June 13, 2008

Factor blocks release of HIV from human cells

Featured Image

Vasundhara Varthakavi, D.V.M., Ph.D., center, in the lab with research colleagues Rita Smith, left, and Ellen Heimann-Nichols. (photo by Neil Brake)

Factor blocks release of HIV from human cells

A newly identified factor that locks HIV inside human cells could prove to be a valuable therapeutic target in the fight against the virus that causes AIDS.

Vanderbilt Medical Center investigators, with collaborators at Emory University and the Mayo Clinic, report in the June issue of Nature Medicine that a protein called CAML blocks the release of HIV from human cells.

The search for such a factor goes back to an observation made two decades ago. Scientists found that an HIV protein called Vpu (viral protein u) is essential for the release of new virus particles from infected human cells. Without the Vpu gene, HIV stays imprisoned inside the cell.

“HIV without Vpu replicates poorly in T-lymphocytes and macrophages (immune cells infected by HIV),” said Vasundhara Varthakavi, D.V.M., Ph.D., research assistant professor in Pediatric Infectious Diseases and lead investigator of the current study.

But the requirement for Vpu is unique to human cells. HIV without the Vpu gene can exit from African green monkey cells just fine, Varthakavi said, suggesting that there is something in human cells that normally hinders virus release and that Vpu overcomes this block.

Varthakavi and colleagues took advantage of the difference between monkey and human cells several years ago to investigate the mysterious factor that blocks HIV release.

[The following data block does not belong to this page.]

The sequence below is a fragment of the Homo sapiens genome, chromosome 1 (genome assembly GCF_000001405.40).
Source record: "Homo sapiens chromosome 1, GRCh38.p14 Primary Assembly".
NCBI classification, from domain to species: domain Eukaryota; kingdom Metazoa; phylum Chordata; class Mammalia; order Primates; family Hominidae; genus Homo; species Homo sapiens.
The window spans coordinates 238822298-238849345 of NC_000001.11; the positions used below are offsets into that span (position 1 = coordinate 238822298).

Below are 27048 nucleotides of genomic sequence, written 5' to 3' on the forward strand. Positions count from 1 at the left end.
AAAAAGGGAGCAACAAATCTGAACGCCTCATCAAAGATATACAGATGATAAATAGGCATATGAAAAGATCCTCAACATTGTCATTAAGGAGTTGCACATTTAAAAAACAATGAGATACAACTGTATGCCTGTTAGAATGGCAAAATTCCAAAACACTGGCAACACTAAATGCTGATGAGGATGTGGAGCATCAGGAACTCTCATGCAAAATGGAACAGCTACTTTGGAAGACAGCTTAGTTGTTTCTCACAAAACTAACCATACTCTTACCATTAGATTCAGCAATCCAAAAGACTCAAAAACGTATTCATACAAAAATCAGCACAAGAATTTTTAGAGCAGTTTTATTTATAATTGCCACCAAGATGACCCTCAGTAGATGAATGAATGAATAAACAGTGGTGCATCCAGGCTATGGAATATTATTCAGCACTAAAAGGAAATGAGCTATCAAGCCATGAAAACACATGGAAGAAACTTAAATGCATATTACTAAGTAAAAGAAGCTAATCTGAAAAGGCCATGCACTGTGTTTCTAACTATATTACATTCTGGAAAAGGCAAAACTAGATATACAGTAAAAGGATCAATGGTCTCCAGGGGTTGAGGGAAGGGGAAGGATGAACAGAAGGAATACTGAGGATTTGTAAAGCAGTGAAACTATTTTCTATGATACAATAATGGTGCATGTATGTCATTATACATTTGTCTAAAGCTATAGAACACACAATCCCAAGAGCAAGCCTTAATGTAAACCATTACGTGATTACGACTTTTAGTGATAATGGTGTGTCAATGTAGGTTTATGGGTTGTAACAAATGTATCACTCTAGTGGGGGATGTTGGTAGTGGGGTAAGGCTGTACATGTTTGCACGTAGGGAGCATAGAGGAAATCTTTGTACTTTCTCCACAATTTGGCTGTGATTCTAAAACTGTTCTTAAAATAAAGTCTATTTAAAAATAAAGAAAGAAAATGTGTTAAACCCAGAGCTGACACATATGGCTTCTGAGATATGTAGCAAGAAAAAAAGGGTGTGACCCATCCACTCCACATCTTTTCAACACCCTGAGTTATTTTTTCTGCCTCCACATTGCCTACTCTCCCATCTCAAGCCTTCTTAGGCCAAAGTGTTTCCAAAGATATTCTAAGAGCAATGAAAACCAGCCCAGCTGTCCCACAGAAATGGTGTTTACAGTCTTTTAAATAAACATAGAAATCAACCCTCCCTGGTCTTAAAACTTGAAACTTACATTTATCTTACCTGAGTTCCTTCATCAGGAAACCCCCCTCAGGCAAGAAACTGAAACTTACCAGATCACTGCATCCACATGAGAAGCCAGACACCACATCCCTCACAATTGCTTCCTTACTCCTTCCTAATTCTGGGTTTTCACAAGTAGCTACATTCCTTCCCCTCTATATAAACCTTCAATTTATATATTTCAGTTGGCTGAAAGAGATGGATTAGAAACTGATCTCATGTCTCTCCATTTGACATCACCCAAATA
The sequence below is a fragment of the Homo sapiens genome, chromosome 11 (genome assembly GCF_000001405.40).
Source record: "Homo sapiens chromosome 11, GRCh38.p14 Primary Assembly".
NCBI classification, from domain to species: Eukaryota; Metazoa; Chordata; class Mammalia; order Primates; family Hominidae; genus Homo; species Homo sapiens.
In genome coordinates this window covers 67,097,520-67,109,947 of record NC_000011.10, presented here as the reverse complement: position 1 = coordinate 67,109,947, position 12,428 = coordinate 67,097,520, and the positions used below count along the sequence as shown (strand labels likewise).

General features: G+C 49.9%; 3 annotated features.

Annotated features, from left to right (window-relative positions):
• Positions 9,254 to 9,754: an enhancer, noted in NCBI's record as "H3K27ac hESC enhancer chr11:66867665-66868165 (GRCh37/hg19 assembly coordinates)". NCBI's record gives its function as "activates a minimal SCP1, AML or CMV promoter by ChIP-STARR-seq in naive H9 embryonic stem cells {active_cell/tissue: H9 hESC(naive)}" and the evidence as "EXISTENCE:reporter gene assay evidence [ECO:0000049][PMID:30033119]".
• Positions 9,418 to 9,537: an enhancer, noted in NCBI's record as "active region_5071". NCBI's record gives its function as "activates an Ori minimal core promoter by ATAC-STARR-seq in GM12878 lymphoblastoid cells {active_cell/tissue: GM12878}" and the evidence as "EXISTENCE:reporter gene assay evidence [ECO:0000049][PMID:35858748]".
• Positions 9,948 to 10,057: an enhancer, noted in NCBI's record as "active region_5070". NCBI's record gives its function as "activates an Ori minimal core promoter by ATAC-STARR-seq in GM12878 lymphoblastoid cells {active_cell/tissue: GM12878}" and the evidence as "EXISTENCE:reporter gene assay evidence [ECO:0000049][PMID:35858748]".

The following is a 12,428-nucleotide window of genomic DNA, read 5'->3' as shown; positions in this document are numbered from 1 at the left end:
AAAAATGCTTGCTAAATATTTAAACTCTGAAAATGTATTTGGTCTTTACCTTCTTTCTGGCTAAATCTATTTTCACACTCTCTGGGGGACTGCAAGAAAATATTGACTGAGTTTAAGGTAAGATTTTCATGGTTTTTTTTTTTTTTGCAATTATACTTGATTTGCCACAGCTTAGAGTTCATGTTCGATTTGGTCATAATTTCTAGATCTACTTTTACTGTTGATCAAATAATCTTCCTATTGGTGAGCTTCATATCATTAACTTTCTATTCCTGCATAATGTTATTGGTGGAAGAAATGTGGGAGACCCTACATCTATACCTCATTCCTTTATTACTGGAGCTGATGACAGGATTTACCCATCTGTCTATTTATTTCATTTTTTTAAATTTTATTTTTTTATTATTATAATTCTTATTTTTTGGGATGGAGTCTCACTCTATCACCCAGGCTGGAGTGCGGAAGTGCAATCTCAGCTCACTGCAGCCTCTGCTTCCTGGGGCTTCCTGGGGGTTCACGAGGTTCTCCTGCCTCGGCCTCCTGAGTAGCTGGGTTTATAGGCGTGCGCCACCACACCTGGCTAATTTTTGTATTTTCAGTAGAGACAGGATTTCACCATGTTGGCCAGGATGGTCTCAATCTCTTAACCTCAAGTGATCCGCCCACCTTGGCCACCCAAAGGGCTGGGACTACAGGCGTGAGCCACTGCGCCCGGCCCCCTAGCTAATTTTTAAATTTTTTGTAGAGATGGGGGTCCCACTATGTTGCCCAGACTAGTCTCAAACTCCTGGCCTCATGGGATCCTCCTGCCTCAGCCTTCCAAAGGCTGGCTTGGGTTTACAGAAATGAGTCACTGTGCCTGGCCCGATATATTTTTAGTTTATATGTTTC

They showed by fusing the two cell types that the factor in human cells could be transferred to the monkey cells, causing them to require Vpu for virus release.

In the recent studies, the team used Vpu as “bait” to fish for human host proteins that interact with it. They identified CAML (calcium-modulating cyclophilin ligand), a protein known to be critical for T cell survival and activation.

The investigators showed that CAML and Vpu are localized to the same places inside cells, suggesting that the two proteins may function in the same processes. They knocked down CAML expression in human cells and found that HIV without Vpu could now exit the cells.

And they showed that expressing CAML in monkey cells, which normally do not require Vpu for HIV release, blocks virus release in the absence of Vpu.

The findings support the idea that CAML is a factor in human cells that restricts HIV release.

“We're really excited about the therapeutic potential of this finding,” Varthakavi said.

“We believe that the interaction of Vpu with CAML inside the cells is what allows HIV to overcome the cellular block, so we are thinking of strategies to disrupt this interaction as a way to trap HIV in the cells.”

Aiming therapies at host molecules like CAML, instead of viral proteins — the targets of all current HIV therapies — may be a way to combat drug-resistant HIV, Varthakavi added.

She and her team are pursuing questions of how CAML blocks HIV release and what Vpu does to get around it.

Vanderbilt authors of the Nature Medicine paper include Ellen Heimann-Nichols, Rita Smith and Yuehui Sun. Varthakavi is grateful for support she received as a Hazinski Scholar of the Turner Fund for Pediatric Research, as a faculty scholar of the Building Interdisciplinary Research Careers in Women's Health (BIRCWH) program at Vanderbilt, and from the Vanderbilt-Meharry Center for AIDS Research.

“We are very proud of Dr. Varthakavi,” said Peter Wright, M.D., Shedd Professor of Pediatric Infectious Diseases.

“Her paper in Nature Medicine highlights the opportunities that Vanderbilt training programs and support of young investigators create for outstanding research.”